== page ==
WEEKEND PREVIEW: Original ‘Snow White’ meets harp and viola

A one-of-a-kind event happens Saturday night at historic Kenyon Hall – the century-old silent movie telling the “Snow White” fairy tale, accompanied live by a Vashon Island musician’s 21st-century harp and viola score. Here’s what it’s all about:

Everyone knows Disney’s classic animated film “Snow White,” but few are aware that that a teenage Walt Disney growing up in Kansas City saw the original silent movie of the fairy tale, and it was this 1916 silent that inspired him to blaze a path in filmmaking and make his own version in 1937.

Like all silent films, Snow White was made on flammable nitrate film stock, and for many years, it was rumored to have been destroyed in a vault fire. But a single theatrical print was discovered in the Netherlands in 1992, and a heroic restoration was performed by the George Eastman House film archive.

Now the whimsical silent fantasy returns to the silver screen, and West Seattle film lovers can see the long-lost Snow White with live musical accompaniment. Harpist-composer Leslie McMichael’s magical score brings the silent film alive at 7:30 pm on Saturday, March 11 at Kenyon Hall, 7904 35th Avenue SW.

Vashon Island harpist McMichael will perform live on the concert harp for the 63-minute film, and her original score also features her sister Barbara McMichael on viola.

Northwest Film Forum commissioned McMichael to compose a new score for Snow White in 2016, and the 100-year-old film, and McMichael’s live music premiered at opening night of Children’s Film Festival Seattle that year. Since then, the old film and new live score have toured across the country accompanying screenings of the historic film.

How did McMichael approach the project of scoring the film? The harpist says that her DVD remote and digital timer were two modern tools that she relied on to compose a soundtrack that seamlessly fits the onscreen action. After watching the 63-minute film and writing longhand notes about every scene and character, she developed musical themes to reflect the moods in the storyline. Certain motifs reappear in her score whenever a character appears – sweet Snow White has specific music, as does the Witch, the Huntsman, the Prince, and, of course, the Seven Dwarves!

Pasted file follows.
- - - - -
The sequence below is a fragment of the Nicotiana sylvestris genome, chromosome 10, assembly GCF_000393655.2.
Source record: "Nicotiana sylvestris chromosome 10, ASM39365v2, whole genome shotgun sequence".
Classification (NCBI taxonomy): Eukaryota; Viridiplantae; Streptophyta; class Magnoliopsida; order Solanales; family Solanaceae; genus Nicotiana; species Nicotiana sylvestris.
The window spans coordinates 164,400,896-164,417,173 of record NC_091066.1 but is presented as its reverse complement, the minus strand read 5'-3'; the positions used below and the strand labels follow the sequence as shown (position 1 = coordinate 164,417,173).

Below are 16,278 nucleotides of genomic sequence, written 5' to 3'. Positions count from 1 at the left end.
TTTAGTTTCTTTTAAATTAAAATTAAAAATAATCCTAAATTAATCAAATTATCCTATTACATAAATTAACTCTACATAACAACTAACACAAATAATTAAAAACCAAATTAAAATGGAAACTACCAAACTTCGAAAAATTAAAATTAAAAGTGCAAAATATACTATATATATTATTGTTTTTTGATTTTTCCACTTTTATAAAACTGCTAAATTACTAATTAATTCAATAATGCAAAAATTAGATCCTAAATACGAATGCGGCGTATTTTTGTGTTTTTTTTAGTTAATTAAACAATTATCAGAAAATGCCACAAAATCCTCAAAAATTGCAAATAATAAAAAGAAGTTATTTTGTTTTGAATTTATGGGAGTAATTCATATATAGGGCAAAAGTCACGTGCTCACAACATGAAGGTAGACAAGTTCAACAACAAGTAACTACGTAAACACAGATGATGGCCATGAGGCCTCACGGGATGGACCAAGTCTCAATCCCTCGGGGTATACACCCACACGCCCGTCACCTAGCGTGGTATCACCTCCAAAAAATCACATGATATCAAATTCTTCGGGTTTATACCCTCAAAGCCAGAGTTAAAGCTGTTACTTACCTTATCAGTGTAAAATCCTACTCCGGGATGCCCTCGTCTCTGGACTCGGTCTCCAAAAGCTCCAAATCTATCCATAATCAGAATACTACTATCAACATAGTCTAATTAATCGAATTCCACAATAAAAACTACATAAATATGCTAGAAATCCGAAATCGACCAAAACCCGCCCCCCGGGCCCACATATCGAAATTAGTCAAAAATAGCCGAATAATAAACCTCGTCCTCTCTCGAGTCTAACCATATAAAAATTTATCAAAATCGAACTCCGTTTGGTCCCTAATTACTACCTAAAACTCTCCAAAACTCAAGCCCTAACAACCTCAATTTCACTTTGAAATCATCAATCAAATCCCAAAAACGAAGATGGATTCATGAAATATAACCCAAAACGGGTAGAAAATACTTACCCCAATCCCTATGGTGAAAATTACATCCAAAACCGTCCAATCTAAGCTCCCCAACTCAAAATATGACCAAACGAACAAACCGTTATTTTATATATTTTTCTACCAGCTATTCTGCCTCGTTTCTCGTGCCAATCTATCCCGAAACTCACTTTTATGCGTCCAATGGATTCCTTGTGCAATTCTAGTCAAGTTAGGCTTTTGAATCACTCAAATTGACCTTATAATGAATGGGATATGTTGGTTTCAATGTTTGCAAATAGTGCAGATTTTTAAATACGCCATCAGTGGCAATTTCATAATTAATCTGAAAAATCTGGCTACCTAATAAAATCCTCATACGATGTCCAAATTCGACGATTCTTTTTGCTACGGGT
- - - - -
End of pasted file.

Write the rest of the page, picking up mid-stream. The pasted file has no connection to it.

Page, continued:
McMichael adds, “It’s thrilling to play live and pair the visuals of film with my music. With every performance, we get to use our instruments to underscore the expressive acting so typical of the silent era – very fun!”

For advance tickets to the Snow White film screening with live harp and viola accompaniment, go here. General admission is $15, $10/seniors and students, and children under 6 are free.

3 Replies to "WEEKEND PREVIEW: Original 'Snow White' meets harp and viola"

  • Katherine L March 10, 2023 (2:50 pm)

    It’s interesting to see that the person who wrote this used the older, grammatically correct version, “dwarves“ rather than the newer usage, “dwarfs.”

  • WSCurmudgeon March 10, 2023 (5:00 pm)

    The Grammarist’s article on the history of the two plurals question is exactly opposite of what my impression was:


    • Katherine L March 10, 2023 (9:16 pm)

      I agree with you, Curmudgeon. In fact, I’ll go so far as to say grammarist is flat out wrong. There’s a long history of dwarf/dwarves. It’s only in recent years that it’s been changed to dwarfs, which is actually harder to say. If you look at any large dictionary, I’m pretty sure it’ll still show the plural of dwarf as dwarves.

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